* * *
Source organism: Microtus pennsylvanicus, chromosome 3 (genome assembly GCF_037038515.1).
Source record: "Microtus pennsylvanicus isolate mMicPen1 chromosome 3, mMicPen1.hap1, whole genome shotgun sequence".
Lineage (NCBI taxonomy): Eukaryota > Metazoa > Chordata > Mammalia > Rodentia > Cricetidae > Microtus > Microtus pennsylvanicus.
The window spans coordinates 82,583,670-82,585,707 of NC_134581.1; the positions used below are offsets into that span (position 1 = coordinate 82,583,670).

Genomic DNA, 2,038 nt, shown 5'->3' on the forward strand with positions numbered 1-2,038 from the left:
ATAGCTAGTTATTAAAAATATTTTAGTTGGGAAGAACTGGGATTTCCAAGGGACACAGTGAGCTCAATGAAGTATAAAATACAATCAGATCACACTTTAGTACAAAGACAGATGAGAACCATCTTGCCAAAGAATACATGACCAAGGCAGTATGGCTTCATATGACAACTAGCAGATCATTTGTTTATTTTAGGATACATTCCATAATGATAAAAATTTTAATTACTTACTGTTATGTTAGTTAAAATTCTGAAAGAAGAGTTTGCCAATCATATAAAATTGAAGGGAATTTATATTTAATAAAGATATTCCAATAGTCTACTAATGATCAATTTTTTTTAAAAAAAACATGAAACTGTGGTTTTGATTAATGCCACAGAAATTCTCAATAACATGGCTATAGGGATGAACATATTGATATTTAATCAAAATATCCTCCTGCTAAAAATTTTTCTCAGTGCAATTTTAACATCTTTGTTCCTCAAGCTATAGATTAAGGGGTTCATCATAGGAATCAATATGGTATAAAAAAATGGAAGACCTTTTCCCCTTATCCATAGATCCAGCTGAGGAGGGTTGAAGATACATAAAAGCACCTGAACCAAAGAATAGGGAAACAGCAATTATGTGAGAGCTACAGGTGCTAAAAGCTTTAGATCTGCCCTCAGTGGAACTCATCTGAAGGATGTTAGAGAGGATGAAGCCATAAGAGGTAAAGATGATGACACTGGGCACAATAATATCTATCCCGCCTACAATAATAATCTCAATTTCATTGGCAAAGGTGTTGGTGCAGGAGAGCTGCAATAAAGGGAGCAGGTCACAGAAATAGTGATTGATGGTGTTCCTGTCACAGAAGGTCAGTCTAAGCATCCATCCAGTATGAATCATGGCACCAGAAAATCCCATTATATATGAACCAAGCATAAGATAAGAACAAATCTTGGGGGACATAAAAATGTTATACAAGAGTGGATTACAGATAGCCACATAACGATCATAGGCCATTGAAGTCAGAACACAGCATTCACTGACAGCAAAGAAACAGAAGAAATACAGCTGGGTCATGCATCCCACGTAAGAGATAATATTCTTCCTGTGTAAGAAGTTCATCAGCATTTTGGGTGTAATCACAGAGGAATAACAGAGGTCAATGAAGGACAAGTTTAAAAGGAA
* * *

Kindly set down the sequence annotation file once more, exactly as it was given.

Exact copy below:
Source organism: Microtus pennsylvanicus, chromosome 3 (genome assembly GCF_037038515.1).
Source record: "Microtus pennsylvanicus isolate mMicPen1 chromosome 3, mMicPen1.hap1, whole genome shotgun sequence".
Lineage (NCBI taxonomy): Eukaryota > Metazoa > Chordata > Mammalia > Rodentia > Cricetidae > Microtus > Microtus pennsylvanicus.
The window spans coordinates 82,583,670-82,585,707 of NC_134581.1; the positions used below are offsets into that span (position 1 = coordinate 82,583,670).

Genomic DNA, 2,038 nt, shown 5'->3' on the forward strand with positions numbered 1-2,038 from the left:
ATAGCTAGTTATTAAAAATATTTTAGTTGGGAAGAACTGGGATTTCCAAGGGACACAGTGAGCTCAATGAAGTATAAAATACAATCAGATCACACTTTAGTACAAAGACAGATGAGAACCATCTTGCCAAAGAATACATGACCAAGGCAGTATGGCTTCATATGACAACTAGCAGATCATTTGTTTATTTTAGGATACATTCCATAATGATAAAAATTTTAATTACTTACTGTTATGTTAGTTAAAATTCTGAAAGAAGAGTTTGCCAATCATATAAAATTGAAGGGAATTTATATTTAATAAAGATATTCCAATAGTCTACTAATGATCAATTTTTTTTAAAAAAAACATGAAACTGTGGTTTTGATTAATGCCACAGAAATTCTCAATAACATGGCTATAGGGATGAACATATTGATATTTAATCAAAATATCCTCCTGCTAAAAATTTTTCTCAGTGCAATTTTAACATCTTTGTTCCTCAAGCTATAGATTAAGGGGTTCATCATAGGAATCAATATGGTATAAAAAAATGGAAGACCTTTTCCCCTTATCCATAGATCCAGCTGAGGAGGGTTGAAGATACATAAAAGCACCTGAACCAAAGAATAGGGAAACAGCAATTATGTGAGAGCTACAGGTGCTAAAAGCTTTAGATCTGCCCTCAGTGGAACTCATCTGAAGGATGTTAGAGAGGATGAAGCCATAAGAGGTAAAGATGATGACACTGGGCACAATAATATCTATCCCGCCTACAATAATAATCTCAATTTCATTGGCAAAGGTGTTGGTGCAGGAGAGCTGCAATAAAGGGAGCAGGTCACAGAAATAGTGATTGATGGTGTTCCTGTCACAGAAGGTCAGTCTAAGCATCCATCCAGTATGAATCATGGCACCAGAAAATCCCATTATATATGAACCAAGCATAAGATAAGAACAAATCTTGGGGGACATAAAAATGTTATACAAGAGTGGATTACAGATAGCCACATAACGATCATAGGCCATTGAAGTCAGAACACAGCATTCACTGACAGCAAAGAAACAGAAGAAATACAGCTGGGTCATGCATCCCACGTAAGAGATAATATTCTTCCTGTGTAAGAAGTTCATCAGCATTTTGGGTGTAATCACAGAGGAATAACAGAGGTCAATGAAGGACAAGTTTAAAAGGAA